A 'static lifetime is the longest possible lifetime, and lasts for the lifetime of the running program. A 'static lifetime may also be coerced to a shorter lifetime. There are two ways to make a variable with 'static lifetime, and both are stored in the read-only memory of the binary:

  • Make a constant with the static declaration.
  • Make a string literal which has type: &'static str.

See the following example for a display of each method:

// Make a constant with `'static` lifetime.
static NUM: i32 = 18;

// Returns a reference to `NUM` where its `'static` 
// lifetime is coerced to that of the input argument.
fn coerce_static<'a>(_: &'a i32) -> &'a i32 {

fn main() {
        // Make a `string` literal and print it:
        let static_string = "I'm in read-only memory";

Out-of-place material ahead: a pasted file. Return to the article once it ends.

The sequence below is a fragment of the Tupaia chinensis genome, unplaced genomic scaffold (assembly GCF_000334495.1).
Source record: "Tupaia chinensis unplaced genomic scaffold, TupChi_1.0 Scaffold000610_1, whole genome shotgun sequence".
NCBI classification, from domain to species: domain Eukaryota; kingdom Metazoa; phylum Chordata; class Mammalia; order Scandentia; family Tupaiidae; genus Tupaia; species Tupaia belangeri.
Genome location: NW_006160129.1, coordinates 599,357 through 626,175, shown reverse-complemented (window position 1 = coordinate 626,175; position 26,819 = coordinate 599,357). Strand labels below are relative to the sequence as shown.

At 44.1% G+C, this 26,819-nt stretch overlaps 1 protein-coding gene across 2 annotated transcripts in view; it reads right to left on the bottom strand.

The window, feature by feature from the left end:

println!("static_string: {}", static_string);

        // When `static_string` goes out of scope, the reference
        // can no longer be used, but the data remains in the binary.
        // Make an integer to use for `coerce_static`:
        let lifetime_num = 9;

        // Coerce `NUM` to lifetime of `lifetime_num`:
        let coerced_static = coerce_static(&lifetime_num);

        println!("coerced_static: {}", coerced_static);
    println!("NUM: {} stays accessible!", NUM);

See also:

'static constants